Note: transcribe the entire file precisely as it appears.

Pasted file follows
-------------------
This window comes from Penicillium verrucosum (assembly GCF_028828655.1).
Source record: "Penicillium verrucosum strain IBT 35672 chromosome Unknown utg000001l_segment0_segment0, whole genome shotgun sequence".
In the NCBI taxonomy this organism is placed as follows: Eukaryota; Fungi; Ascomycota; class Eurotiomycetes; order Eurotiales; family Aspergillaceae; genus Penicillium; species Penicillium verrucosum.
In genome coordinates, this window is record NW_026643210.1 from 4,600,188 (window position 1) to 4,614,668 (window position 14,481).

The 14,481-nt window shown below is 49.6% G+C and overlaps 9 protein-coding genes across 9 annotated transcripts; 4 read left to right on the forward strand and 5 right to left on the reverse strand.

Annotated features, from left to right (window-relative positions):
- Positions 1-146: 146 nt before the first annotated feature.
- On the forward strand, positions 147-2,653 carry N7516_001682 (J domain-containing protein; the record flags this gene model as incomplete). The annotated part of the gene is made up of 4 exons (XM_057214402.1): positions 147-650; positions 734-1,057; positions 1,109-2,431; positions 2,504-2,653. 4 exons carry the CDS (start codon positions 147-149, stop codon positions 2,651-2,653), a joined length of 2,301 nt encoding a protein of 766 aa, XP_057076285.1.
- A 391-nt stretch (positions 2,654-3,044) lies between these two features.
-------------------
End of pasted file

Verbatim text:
This window comes from Penicillium verrucosum (assembly GCF_028828655.1).
Source record: "Penicillium verrucosum strain IBT 35672 chromosome Unknown utg000001l_segment0_segment0, whole genome shotgun sequence".
In the NCBI taxonomy this organism is placed as follows: Eukaryota; Fungi; Ascomycota; class Eurotiomycetes; order Eurotiales; family Aspergillaceae; genus Penicillium; species Penicillium verrucosum.
In genome coordinates, this window is record NW_026643210.1 from 4,600,188 (window position 1) to 4,614,668 (window position 14,481).

The 14,481-nt window shown below is 49.6% G+C and overlaps 9 protein-coding genes across 9 annotated transcripts; 4 read left to right on the forward strand and 5 right to left on the reverse strand.

Annotated features, from left to right (window-relative positions):
- Positions 1-146: 146 nt before the first annotated feature.
- On the forward strand, positions 147-2,653 carry N7516_001682 (J domain-containing protein; the record flags this gene model as incomplete). The annotated part of the gene is made up of 4 exons (XM_057214402.1): positions 147-650; positions 734-1,057; positions 1,109-2,431; positions 2,504-2,653. 4 exons carry the CDS (start codon positions 147-149, stop codon positions 2,651-2,653), a joined length of 2,301 nt encoding a protein of 766 aa, XP_057076285.1.
- A 391-nt stretch (positions 2,654-3,044) lies between these two features.